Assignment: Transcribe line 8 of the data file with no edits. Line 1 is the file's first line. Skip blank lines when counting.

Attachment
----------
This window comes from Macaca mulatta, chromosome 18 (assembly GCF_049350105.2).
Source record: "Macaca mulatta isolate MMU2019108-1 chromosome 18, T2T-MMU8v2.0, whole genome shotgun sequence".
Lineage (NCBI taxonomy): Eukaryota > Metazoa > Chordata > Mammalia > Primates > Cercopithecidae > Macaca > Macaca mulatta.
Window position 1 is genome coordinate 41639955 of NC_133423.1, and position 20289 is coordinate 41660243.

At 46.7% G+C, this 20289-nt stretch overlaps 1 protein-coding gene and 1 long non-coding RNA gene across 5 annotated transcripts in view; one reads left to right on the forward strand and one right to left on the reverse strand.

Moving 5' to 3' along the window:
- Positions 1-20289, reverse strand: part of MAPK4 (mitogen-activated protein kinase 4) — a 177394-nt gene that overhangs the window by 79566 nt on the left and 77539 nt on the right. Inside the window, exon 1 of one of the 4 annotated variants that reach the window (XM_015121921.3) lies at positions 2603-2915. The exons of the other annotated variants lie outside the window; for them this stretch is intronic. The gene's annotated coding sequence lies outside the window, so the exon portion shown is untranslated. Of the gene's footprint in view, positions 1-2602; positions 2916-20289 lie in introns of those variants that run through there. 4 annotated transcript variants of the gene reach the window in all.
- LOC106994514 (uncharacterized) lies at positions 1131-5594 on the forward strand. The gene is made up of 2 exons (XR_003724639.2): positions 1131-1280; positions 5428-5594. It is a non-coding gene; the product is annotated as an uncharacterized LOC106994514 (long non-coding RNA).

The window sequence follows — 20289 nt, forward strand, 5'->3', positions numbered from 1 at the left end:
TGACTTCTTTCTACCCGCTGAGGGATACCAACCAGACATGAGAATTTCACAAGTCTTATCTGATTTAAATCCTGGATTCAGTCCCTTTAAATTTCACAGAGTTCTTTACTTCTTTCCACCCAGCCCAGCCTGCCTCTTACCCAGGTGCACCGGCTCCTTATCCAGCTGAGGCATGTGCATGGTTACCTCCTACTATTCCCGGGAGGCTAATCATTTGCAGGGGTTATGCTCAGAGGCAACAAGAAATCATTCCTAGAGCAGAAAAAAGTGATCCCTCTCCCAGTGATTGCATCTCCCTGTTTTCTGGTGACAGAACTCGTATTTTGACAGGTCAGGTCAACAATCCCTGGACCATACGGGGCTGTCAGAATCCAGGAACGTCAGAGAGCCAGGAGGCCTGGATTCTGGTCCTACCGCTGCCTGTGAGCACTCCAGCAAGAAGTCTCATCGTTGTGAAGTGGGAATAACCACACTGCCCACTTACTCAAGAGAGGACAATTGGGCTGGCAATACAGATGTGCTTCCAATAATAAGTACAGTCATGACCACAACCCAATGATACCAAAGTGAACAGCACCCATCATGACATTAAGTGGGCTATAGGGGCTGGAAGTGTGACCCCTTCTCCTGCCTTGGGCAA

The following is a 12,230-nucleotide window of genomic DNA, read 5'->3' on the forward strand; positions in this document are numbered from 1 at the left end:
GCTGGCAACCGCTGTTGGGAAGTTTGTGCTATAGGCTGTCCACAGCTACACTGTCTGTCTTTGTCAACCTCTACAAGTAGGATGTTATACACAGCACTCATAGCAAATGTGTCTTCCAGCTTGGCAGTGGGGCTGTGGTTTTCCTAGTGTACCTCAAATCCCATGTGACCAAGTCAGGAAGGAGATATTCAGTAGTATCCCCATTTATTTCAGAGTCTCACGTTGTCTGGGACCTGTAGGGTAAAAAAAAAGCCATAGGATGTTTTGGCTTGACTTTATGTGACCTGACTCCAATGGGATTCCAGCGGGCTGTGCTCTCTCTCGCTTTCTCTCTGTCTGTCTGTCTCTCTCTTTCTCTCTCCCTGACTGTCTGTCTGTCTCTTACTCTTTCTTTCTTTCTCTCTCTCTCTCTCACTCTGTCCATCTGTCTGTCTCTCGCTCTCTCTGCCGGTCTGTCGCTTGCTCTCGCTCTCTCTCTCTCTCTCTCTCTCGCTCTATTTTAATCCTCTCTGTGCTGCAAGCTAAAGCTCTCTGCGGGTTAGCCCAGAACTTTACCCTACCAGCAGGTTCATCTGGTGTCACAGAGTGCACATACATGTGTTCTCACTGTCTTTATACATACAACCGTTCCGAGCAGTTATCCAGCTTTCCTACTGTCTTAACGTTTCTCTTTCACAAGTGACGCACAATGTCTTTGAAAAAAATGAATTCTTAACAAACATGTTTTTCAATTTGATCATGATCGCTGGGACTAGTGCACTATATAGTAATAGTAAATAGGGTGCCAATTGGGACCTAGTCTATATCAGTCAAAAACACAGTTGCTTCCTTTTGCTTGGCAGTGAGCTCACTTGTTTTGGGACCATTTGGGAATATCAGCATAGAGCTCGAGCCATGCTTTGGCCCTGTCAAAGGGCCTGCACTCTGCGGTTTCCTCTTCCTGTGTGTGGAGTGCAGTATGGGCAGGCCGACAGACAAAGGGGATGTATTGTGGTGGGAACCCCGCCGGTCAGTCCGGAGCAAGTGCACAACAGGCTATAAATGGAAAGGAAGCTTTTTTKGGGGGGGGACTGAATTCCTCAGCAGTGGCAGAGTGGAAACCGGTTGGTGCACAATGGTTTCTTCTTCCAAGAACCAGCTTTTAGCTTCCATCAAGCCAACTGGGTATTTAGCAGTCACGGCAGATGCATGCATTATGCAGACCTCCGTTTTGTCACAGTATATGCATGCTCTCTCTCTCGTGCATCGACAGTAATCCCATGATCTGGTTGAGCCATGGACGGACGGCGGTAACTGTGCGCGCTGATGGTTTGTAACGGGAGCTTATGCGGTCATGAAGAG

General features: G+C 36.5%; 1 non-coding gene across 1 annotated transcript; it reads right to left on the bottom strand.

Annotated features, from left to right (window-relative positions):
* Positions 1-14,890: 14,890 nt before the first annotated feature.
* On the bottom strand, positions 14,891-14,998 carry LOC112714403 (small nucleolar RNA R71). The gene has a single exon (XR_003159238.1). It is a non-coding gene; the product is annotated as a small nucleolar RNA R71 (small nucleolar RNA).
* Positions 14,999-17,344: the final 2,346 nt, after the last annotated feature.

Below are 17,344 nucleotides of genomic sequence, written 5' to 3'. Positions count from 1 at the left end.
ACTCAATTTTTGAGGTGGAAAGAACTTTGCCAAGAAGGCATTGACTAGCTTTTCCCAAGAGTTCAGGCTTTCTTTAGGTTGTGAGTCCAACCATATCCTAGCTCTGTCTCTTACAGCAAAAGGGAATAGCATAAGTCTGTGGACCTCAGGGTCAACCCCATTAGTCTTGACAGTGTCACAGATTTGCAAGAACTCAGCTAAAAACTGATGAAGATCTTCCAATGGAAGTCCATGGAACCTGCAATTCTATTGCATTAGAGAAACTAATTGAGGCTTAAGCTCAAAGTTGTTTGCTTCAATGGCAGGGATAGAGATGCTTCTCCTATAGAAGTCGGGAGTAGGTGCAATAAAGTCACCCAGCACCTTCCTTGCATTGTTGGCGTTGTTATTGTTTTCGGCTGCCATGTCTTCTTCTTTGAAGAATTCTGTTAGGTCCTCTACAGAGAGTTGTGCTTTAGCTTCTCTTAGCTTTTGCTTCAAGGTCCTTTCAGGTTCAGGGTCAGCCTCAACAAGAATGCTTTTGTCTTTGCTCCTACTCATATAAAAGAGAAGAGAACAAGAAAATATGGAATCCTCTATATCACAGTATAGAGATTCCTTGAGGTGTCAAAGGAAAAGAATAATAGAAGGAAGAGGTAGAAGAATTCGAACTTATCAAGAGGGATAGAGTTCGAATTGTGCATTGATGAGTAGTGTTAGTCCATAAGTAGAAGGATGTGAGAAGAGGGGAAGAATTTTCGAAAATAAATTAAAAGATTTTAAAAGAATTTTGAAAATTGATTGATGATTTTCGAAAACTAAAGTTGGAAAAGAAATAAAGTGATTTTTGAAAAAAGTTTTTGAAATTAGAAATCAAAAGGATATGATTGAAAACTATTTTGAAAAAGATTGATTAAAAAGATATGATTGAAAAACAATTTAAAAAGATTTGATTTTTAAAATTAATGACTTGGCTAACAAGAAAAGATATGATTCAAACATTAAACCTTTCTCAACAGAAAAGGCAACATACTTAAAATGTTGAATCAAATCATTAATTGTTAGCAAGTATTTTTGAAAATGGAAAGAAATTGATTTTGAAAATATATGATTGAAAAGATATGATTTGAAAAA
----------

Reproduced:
- LOC106994514 (uncharacterized) lies at positions 1131-5594 on the forward strand. The gene is made up of 2 exons (XR_003724639.2): positions 1131-1280; positions 5428-5594. It is a non-coding gene; the product is annotated as an uncharacterized LOC106994514 (long non-coding RNA).